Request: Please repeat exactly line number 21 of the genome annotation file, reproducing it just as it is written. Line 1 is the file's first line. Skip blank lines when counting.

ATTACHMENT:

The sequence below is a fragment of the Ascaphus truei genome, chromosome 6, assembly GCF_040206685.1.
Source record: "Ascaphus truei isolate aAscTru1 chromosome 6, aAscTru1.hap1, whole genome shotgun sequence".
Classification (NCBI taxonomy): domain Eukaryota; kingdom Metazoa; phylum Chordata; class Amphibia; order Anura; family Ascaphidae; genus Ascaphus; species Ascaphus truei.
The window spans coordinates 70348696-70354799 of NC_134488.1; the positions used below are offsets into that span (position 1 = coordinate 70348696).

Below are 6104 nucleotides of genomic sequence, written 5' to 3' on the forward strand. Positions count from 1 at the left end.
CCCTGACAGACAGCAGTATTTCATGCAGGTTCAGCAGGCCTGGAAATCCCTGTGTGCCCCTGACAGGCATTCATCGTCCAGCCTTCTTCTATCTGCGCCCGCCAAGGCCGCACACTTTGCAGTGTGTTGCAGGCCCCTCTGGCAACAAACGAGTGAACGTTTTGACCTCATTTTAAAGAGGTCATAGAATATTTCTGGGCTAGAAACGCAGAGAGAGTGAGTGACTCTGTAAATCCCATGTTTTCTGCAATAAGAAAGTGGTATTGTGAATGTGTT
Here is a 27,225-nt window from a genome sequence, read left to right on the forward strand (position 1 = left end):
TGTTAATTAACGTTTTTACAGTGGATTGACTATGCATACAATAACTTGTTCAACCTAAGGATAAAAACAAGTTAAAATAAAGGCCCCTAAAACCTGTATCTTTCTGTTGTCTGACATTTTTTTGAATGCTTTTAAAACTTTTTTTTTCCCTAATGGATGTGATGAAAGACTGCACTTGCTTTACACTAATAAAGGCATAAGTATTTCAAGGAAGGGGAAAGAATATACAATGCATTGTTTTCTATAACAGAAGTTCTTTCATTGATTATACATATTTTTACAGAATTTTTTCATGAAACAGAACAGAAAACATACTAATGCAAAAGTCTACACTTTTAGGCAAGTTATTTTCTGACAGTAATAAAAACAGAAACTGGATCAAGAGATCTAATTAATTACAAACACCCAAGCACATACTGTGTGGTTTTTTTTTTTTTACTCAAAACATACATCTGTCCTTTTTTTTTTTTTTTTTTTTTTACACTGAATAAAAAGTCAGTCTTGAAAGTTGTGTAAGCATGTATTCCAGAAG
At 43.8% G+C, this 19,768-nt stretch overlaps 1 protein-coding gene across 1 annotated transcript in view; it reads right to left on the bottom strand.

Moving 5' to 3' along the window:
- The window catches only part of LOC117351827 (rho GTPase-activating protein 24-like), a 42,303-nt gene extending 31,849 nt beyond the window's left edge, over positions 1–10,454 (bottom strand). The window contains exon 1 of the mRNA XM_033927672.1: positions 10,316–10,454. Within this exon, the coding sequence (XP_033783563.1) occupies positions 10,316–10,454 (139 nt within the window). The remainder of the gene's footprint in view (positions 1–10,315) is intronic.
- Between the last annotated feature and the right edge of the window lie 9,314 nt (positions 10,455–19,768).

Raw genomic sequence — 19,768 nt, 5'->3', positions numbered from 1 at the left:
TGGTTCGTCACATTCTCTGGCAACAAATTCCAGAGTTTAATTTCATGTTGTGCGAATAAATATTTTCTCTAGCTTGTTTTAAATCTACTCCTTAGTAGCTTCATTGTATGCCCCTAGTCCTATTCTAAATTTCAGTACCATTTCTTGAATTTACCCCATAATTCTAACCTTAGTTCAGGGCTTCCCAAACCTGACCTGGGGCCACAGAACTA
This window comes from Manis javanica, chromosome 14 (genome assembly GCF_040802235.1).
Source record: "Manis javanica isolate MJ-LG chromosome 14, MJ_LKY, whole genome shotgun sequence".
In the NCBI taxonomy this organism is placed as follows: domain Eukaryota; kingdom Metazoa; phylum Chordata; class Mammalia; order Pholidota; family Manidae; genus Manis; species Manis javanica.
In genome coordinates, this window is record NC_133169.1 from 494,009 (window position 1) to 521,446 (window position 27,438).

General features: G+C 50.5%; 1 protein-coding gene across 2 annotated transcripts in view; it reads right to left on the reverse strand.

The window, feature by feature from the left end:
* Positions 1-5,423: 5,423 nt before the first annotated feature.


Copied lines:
* Positions 1-5,423: 5,423 nt before the first annotated feature.